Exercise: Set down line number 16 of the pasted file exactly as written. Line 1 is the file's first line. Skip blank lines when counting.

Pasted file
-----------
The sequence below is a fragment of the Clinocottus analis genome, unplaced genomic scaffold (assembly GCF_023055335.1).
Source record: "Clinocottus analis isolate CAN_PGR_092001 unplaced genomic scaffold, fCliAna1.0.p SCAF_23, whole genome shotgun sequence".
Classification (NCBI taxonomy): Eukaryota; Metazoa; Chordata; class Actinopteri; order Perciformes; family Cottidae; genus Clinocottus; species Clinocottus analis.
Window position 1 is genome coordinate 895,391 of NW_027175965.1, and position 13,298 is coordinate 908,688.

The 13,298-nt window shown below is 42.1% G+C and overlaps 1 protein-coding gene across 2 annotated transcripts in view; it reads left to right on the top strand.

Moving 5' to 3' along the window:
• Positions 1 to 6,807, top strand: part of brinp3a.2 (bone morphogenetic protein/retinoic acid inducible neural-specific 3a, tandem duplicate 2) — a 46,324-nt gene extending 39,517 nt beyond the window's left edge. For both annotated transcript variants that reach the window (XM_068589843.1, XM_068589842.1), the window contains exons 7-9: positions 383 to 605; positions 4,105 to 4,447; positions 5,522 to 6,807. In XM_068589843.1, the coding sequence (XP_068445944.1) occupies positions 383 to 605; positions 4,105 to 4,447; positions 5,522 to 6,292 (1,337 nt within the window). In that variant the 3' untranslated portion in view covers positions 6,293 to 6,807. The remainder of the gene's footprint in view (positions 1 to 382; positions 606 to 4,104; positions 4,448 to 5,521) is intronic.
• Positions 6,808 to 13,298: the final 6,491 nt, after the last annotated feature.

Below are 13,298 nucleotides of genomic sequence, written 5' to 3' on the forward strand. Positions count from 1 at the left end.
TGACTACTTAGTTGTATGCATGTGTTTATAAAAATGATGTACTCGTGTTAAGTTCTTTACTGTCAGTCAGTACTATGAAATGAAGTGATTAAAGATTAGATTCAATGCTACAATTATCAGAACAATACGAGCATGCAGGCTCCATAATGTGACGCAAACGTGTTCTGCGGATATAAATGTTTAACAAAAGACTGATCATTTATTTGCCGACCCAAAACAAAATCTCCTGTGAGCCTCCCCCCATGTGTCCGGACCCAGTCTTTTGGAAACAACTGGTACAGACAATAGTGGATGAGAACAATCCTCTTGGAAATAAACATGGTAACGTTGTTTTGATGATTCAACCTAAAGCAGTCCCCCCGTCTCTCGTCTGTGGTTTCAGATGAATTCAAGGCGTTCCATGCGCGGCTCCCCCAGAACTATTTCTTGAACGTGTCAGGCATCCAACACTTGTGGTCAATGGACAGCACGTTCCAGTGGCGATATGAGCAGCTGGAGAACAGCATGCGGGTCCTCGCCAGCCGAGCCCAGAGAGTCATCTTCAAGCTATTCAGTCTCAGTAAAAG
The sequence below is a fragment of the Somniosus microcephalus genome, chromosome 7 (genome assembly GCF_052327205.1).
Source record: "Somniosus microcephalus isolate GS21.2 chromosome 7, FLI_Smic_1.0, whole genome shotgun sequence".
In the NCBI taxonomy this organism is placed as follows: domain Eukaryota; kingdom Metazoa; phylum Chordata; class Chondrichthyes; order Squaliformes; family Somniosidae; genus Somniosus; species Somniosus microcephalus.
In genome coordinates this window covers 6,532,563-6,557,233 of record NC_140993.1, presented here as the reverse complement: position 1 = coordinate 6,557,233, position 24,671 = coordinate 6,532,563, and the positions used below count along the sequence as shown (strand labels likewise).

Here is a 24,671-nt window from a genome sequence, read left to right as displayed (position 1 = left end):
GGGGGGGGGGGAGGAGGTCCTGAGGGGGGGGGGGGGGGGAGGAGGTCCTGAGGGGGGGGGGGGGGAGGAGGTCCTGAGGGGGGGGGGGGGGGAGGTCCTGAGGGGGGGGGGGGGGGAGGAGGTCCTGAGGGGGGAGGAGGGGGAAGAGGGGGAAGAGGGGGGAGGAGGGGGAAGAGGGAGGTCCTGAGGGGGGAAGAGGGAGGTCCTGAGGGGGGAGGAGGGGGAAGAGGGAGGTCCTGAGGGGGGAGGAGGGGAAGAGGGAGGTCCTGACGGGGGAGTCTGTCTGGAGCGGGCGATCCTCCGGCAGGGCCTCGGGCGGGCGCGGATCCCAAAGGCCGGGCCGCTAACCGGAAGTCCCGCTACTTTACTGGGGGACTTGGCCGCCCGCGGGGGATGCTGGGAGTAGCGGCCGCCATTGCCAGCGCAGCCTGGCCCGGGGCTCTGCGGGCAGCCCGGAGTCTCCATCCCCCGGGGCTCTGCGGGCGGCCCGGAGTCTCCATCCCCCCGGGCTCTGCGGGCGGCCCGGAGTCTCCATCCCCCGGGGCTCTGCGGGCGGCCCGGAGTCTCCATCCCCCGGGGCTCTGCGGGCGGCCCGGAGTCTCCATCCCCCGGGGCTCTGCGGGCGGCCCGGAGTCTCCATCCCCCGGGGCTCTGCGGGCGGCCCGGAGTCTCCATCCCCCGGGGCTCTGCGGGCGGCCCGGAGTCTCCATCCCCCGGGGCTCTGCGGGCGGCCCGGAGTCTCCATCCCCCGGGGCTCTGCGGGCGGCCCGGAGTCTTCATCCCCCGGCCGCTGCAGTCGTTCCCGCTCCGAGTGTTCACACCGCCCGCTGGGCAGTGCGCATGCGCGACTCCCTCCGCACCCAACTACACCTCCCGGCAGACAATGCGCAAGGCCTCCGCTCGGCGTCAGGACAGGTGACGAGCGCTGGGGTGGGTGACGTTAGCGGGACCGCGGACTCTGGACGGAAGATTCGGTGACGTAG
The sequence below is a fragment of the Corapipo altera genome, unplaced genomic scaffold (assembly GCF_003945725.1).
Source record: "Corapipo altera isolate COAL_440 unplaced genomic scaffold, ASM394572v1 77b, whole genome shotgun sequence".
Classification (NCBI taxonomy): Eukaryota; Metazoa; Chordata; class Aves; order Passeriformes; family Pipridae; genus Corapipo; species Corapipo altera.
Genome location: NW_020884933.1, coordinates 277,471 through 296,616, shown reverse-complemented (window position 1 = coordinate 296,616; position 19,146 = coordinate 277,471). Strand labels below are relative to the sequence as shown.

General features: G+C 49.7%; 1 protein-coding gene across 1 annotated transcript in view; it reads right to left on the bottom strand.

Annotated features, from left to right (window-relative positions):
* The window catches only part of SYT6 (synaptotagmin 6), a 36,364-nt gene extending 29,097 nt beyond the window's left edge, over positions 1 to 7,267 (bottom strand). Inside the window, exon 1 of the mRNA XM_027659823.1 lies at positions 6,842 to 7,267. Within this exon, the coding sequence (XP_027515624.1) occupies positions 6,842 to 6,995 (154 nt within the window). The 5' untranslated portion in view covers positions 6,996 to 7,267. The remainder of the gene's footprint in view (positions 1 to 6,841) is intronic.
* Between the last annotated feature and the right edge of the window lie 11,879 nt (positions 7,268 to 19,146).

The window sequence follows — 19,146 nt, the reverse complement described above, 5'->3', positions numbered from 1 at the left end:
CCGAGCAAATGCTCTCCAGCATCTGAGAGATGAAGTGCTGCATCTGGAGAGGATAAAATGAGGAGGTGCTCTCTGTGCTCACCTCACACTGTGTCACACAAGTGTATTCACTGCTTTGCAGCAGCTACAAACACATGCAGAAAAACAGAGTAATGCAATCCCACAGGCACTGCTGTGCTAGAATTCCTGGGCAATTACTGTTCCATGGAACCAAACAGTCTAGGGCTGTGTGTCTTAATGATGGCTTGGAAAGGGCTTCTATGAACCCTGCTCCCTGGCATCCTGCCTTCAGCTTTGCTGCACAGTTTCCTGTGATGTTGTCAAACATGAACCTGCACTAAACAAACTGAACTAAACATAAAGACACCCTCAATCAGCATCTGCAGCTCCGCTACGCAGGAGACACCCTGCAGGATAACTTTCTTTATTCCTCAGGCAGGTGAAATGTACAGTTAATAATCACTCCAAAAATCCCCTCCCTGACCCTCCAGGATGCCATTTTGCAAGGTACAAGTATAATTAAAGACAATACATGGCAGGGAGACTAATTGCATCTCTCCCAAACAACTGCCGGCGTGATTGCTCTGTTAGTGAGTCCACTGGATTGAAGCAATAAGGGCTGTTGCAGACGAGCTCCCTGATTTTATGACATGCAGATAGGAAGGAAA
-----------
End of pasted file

GGGGGGGGGGGAGGAGGTCCTGAGGGGGGGGGGGGGGGGAGGAGGTCCTGAGGGGGGGGGGGGGGAGGAGGTCCTGAGGGGGGGGGGGGGGGAGGTCCTGAGGGGGGGGGGGGGGGAGGAGGTCCTGAGGGGGGAGGAGGGGGAAGAGGGGGAAGAGGGGGGAGGAGGGGGAAGAGGGAGGTCCTGAGGGGGGAAGAGGGAGGTCCTGAGGGGGGAGGAGGGGGAAGAGGGAGGTCCTGAGGGGGGAGGAGGGGAAGAGGGAGGTCCTGACGGGGGAGTCTGTCTGGAGCGGGCGATCCTCCGGCAGGGCCTCGGGCGGGCGCGGATCCCAAAGGCCGGGCCGCTAACCGGAAGTCCCGCTACTTTACTGGGGGACTTGGCCGCCCGCGGGGGATGCTGGGAGTAGCGGCCGCCATTGCCAGCGCAGCCTGGCCCGGGGCTCTGCGGGCAGCCCGGAGTCTCCATCCCCCGGGGCTCTGCGGGCGGCCCGGAGTCTCCATCCCCCCGGGCTCTGCGGGCGGCCCGGAGTCTCCATCCCCCGGGGCTCTGCGGGCGGCCCGGAGTCTCCATCCCCCGGGGCTCTGCGGGCGGCCCGGAGTCTCCATCCCCCGGGGCTCTGCGGGCGGCCCGGAGTCTCCATCCCCCGGGGCTCTGCGGGCGGCCCGGAGTCTCCATCCCCCGGGGCTCTGCGGGCGGCCCGGAGTCTCCATCCCCCGGGGCTCTGCGGGCGGCCCGGAGTCTCCATCCCCCGGGGCTCTGCGGGCGGCCCGGAGTCTTCATCCCCCGGCCGCTGCAGTCGTTCCCGCTCCGAGTGTTCACACCGCCCGCTGGGCAGTGCGCATGCGCGACTCCCTCCGCACCCAACTACACCTCCCGGCAGACAATGCGCAAGGCCTCCGCTCGGCGTCAGGACAGGTGACGAGCGCTGGGGTGGGTGACGTTAGCGGGACCGCGGACTCTGGACGGAAGATTCGGTGACGTAG